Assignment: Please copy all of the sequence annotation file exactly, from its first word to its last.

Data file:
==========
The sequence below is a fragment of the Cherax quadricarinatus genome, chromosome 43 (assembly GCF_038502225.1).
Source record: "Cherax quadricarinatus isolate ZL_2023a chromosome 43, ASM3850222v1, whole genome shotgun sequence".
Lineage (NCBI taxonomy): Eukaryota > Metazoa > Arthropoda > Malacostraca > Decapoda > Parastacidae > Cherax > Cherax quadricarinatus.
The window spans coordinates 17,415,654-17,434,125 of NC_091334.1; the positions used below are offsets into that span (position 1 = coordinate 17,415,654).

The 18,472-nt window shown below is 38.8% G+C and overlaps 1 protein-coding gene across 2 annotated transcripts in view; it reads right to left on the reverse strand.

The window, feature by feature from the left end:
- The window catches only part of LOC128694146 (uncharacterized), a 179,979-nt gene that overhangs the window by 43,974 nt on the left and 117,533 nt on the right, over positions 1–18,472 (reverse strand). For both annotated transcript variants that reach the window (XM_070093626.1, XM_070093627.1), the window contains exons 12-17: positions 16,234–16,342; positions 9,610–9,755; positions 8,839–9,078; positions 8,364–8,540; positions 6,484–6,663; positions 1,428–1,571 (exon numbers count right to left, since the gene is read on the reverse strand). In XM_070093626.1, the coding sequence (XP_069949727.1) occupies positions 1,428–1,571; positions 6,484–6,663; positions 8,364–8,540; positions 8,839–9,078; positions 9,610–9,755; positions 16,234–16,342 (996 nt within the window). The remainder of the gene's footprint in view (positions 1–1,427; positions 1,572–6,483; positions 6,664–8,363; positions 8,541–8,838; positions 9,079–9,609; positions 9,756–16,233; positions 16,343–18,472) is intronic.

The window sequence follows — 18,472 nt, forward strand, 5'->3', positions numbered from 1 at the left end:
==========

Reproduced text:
The sequence below is a fragment of the Cherax quadricarinatus genome, chromosome 43 (assembly GCF_038502225.1).
Source record: "Cherax quadricarinatus isolate ZL_2023a chromosome 43, ASM3850222v1, whole genome shotgun sequence".
Lineage (NCBI taxonomy): Eukaryota > Metazoa > Arthropoda > Malacostraca > Decapoda > Parastacidae > Cherax > Cherax quadricarinatus.
The window spans coordinates 17,415,654-17,434,125 of NC_091334.1; the positions used below are offsets into that span (position 1 = coordinate 17,415,654).

The 18,472-nt window shown below is 38.8% G+C and overlaps 1 protein-coding gene across 2 annotated transcripts in view; it reads right to left on the reverse strand.

The window, feature by feature from the left end:
- The window catches only part of LOC128694146 (uncharacterized), a 179,979-nt gene that overhangs the window by 43,974 nt on the left and 117,533 nt on the right, over positions 1–18,472 (reverse strand). For both annotated transcript variants that reach the window (XM_070093626.1, XM_070093627.1), the window contains exons 12-17: positions 16,234–16,342; positions 9,610–9,755; positions 8,839–9,078; positions 8,364–8,540; positions 6,484–6,663; positions 1,428–1,571 (exon numbers count right to left, since the gene is read on the reverse strand). In XM_070093626.1, the coding sequence (XP_069949727.1) occupies positions 1,428–1,571; positions 6,484–6,663; positions 8,364–8,540; positions 8,839–9,078; positions 9,610–9,755; positions 16,234–16,342 (996 nt within the window). The remainder of the gene's footprint in view (positions 1–1,427; positions 1,572–6,483; positions 6,664–8,363; positions 8,541–8,838; positions 9,079–9,609; positions 9,756–16,233; positions 16,343–18,472) is intronic.

The window sequence follows — 18,472 nt, forward strand, 5'->3', positions numbered from 1 at the left end: